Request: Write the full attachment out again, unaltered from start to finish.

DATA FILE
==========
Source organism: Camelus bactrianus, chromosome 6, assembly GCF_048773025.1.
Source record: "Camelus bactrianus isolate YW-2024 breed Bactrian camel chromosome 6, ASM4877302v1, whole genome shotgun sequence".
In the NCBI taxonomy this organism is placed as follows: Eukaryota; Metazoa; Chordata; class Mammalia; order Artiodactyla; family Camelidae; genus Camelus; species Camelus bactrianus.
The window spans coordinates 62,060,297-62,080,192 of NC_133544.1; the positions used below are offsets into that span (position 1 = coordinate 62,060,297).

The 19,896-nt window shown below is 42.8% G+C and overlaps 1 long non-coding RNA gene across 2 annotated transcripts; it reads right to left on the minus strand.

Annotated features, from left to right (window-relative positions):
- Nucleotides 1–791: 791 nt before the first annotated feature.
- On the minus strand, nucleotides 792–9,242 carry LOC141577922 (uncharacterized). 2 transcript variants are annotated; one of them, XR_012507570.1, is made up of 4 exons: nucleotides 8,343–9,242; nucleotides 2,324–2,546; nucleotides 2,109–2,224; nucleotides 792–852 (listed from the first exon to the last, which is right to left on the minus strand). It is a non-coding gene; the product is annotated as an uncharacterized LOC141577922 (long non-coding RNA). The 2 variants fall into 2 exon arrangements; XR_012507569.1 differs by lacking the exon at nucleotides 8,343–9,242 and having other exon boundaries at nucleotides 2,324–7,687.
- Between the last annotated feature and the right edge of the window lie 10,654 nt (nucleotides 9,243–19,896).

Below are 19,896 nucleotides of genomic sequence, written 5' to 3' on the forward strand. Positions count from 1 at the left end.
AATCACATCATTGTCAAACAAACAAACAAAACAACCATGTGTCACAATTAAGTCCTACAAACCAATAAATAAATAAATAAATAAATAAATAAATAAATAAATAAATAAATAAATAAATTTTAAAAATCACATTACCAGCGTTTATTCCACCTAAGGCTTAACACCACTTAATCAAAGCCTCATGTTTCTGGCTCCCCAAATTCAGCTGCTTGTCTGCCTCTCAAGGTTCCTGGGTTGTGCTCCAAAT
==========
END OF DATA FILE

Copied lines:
Source organism: Camelus bactrianus, chromosome 6, assembly GCF_048773025.1.
Source record: "Camelus bactrianus isolate YW-2024 breed Bactrian camel chromosome 6, ASM4877302v1, whole genome shotgun sequence".
In the NCBI taxonomy this organism is placed as follows: Eukaryota; Metazoa; Chordata; class Mammalia; order Artiodactyla; family Camelidae; genus Camelus; species Camelus bactrianus.
The window spans coordinates 62,060,297-62,080,192 of NC_133544.1; the positions used below are offsets into that span (position 1 = coordinate 62,060,297).

The 19,896-nt window shown below is 42.8% G+C and overlaps 1 long non-coding RNA gene across 2 annotated transcripts; it reads right to left on the minus strand.

Annotated features, from left to right (window-relative positions):
- Nucleotides 1–791: 791 nt before the first annotated feature.
- On the minus strand, nucleotides 792–9,242 carry LOC141577922 (uncharacterized). 2 transcript variants are annotated; one of them, XR_012507570.1, is made up of 4 exons: nucleotides 8,343–9,242; nucleotides 2,324–2,546; nucleotides 2,109–2,224; nucleotides 792–852 (listed from the first exon to the last, which is right to left on the minus strand). It is a non-coding gene; the product is annotated as an uncharacterized LOC141577922 (long non-coding RNA). The 2 variants fall into 2 exon arrangements; XR_012507569.1 differs by lacking the exon at nucleotides 8,343–9,242 and having other exon boundaries at nucleotides 2,324–7,687.
- Between the last annotated feature and the right edge of the window lie 10,654 nt (nucleotides 9,243–19,896).

Below are 19,896 nucleotides of genomic sequence, written 5' to 3' on the forward strand. Positions count from 1 at the left end.
AATCACATCATTGTCAAACAAACAAACAAAACAACCATGTGTCACAATTAAGTCCTACAAACCAATAAATAAATAAATAAATAAATAAATAAATAAATAAATAAATAAATAAATAAATTTTAAAAATCACATTACCAGCGTTTATTCCACCTAAGGCTTAACACCACTTAATCAAAGCCTCATGTTTCTGGCTCCCCAAATTCAGCTGCTTGTCTGCCTCTCAAGGTTCCTGGGTTGTGCTCCAAAT